• Users Online: 91
  • Home
  • Print this page
  • Email this page
Home About us Editorial board Ahead of print Current issue Search Archives Submit article Instructions Subscribe Contacts Login 


 
 Table of Contents  
CASE REPORT
Year : 2018  |  Volume : 30  |  Issue : 3  |  Page : 198-199

An unusual case of a spontaneous uncomplicated hyphema and fibrinous uveitis secondary to immune thrombocytopenia


1 Department of Ophthalmology, IGMC Shimla, Himachal Pradesh, India
2 Department of Ophthalmology, Dr. RPGMC, Tanda, Himachal Pradesh, India

Date of Web Publication17-Dec-2018

Correspondence Address:
Tarun Sood
Senior Resident, Department of Ophthalmology, IGMC Shimla, Himachal Pradesh
India
Login to access the Email id

Source of Support: None, Conflict of Interest: None


DOI: 10.4103/kjo.kjo_74_18

Rights and Permissions
  Abstract 

Description of an unusual case of a spontaneous Uncomplicated hyphema and fibrinous uveitis secondary to immune thrombocytopenia is presented. The literature is reviewed with particular reference to the etiology of spontaneous hyphema and relation of fibrinous uveitis with the fibrin degradation product.

Keywords: Fibrinous uveitis, immune thrombocytopenic purpura, spontaneous hyphema


How to cite this article:
Sood T, Panwar P, Tomar M. An unusual case of a spontaneous uncomplicated hyphema and fibrinous uveitis secondary to immune thrombocytopenia. Kerala J Ophthalmol 2018;30:198-9

How to cite this URL:
Sood T, Panwar P, Tomar M. An unusual case of a spontaneous uncomplicated hyphema and fibrinous uveitis secondary to immune thrombocytopenia. Kerala J Ophthalmol [serial online] 2018 [cited 2019 Feb 22];30:198-9. Available from: http://www.kjophthal.com/text.asp?2018/30/3/198/247591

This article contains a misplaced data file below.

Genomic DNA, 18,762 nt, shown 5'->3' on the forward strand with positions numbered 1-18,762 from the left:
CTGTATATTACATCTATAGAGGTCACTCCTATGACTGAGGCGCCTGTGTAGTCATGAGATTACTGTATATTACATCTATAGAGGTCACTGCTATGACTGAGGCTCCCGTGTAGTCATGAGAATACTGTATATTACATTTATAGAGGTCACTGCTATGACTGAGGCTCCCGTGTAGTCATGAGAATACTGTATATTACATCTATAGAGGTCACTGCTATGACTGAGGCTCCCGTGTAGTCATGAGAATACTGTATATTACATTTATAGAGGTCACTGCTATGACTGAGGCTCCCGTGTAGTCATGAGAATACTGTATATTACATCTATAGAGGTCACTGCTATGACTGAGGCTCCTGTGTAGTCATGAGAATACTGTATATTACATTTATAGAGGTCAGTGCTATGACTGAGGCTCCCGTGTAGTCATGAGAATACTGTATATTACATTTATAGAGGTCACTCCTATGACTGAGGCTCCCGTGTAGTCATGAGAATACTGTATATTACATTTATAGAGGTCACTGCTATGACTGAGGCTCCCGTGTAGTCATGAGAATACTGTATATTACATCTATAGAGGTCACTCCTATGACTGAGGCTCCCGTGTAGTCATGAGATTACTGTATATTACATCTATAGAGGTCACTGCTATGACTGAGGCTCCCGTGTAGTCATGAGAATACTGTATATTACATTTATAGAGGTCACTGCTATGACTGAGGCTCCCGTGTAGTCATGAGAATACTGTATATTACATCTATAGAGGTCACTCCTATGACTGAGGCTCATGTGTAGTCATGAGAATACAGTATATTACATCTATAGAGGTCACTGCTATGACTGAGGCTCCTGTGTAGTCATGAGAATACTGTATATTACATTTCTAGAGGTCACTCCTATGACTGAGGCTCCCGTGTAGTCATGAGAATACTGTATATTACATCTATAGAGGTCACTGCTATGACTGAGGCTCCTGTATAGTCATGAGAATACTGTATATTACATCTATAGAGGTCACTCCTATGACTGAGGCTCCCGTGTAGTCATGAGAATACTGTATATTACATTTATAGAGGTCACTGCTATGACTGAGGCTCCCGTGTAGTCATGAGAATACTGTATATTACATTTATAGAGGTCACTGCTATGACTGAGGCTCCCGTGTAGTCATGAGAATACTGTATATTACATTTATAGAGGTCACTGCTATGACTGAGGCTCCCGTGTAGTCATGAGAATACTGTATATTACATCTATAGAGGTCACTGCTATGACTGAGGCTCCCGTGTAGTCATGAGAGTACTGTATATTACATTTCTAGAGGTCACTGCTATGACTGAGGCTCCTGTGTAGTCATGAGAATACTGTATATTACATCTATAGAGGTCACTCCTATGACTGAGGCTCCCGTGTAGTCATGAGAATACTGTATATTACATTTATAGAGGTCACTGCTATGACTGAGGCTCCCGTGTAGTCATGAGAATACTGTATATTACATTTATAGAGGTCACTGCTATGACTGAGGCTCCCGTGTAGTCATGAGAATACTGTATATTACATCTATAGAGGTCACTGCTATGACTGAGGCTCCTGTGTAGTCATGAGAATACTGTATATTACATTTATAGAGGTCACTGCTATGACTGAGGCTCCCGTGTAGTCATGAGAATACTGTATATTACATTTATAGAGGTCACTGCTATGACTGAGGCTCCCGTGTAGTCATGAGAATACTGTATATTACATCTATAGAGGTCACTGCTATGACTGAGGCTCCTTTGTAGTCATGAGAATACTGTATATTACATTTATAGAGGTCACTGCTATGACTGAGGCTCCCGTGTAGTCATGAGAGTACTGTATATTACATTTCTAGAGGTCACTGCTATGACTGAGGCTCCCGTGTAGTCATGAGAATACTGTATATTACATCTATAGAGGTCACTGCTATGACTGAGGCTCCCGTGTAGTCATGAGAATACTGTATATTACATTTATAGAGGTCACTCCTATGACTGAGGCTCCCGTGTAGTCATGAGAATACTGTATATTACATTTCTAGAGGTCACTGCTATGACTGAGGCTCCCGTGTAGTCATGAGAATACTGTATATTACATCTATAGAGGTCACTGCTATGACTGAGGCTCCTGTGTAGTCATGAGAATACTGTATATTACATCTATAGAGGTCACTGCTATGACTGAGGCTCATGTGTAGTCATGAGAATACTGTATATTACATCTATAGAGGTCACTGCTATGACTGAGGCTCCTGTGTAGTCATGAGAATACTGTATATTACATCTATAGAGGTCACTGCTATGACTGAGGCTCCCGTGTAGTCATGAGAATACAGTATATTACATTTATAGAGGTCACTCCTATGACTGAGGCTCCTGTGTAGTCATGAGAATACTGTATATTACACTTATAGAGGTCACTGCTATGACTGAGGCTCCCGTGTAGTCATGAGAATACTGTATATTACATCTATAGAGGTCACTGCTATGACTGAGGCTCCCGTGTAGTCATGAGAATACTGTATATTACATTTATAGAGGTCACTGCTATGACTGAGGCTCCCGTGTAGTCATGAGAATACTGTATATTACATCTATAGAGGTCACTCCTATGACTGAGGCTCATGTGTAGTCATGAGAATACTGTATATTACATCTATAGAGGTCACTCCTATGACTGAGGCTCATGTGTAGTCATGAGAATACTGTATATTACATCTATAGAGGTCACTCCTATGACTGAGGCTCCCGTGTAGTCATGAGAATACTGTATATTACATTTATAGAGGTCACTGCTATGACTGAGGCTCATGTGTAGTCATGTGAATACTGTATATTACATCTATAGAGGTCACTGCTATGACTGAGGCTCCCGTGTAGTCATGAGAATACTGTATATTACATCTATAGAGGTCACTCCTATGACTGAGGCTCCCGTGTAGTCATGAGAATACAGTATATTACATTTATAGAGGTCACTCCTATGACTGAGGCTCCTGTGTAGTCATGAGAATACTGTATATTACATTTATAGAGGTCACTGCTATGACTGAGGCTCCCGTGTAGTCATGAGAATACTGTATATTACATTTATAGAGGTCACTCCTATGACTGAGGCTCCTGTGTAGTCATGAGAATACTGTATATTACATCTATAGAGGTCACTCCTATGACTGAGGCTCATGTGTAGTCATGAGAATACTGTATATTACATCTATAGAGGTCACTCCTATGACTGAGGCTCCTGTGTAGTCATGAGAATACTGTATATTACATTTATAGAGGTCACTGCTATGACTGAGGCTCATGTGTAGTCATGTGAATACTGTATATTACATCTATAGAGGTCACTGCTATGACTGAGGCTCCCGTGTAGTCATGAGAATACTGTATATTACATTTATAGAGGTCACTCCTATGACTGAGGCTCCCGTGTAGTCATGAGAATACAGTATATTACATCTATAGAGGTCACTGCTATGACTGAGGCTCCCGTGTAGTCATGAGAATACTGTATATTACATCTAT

Introduction Top


Immune thrombocytopenia (ITP) is a heterogeneous syndrome of unknown etiology characterized by a reduction in the platelet count, normal or increased number of bone marrow megakaryocytes, and a shortened platelet life span. The mechanism is presumed to be either antiplatelet antibodies or immune-complex mediated destruction by reticuloendothelial cells.


  Case Report Top


The patient, a 59-year-old man, a banker by profession presented with a 3-day history of a red, painful right eye, and diminished visual acuity OD. There was no history of trauma. History of epistaxis and malena was also present. His visual acuity was recorded as 6/9 right and 6/6 left. Intraocular pressure was recorded to be 12 and 15 mm by noncontact tonometer. Detailed slit-lamp examination revealed hyphema with fibrinous anterior uveitis in the right eye [Figure 1]. Fundus examination was unremarkable in the left eye and dilated indirect ophthalmoscopy also revealed no abnormality in the left eye patient was prescribed gatiquin-prednisolone drops 6 times a day along with homatropine 3 times a day. Hyphema resolved in a period of 4 days while fibrinous uveitis resolved over a period of 7 days.
Figure 1: Slit-lamp examination image revealing fibrinous uveitis and spontaneous hyphema

Click here to view


Investigations revealed a leukocyte count of 7000 and a platelet count 85000. The white cell differential count was normal. His antinuclear factor was positive and the DNA binding 35 units/ml (normal = 1–25). Fibrin degradation product (FDP) was increased (>5 < 20). A provisional diagnosis of immune thrombocytopenia (ITP) was made. While the hyphema could be related to ITP, in the absence of any other cause for uveitis, increased levels of FDP could be related to fibrinous uveitis. Uveal deposition of immune complexes causes secondary platelet damage and intravascular coagulation which results in uveal tissue damage through inflammation.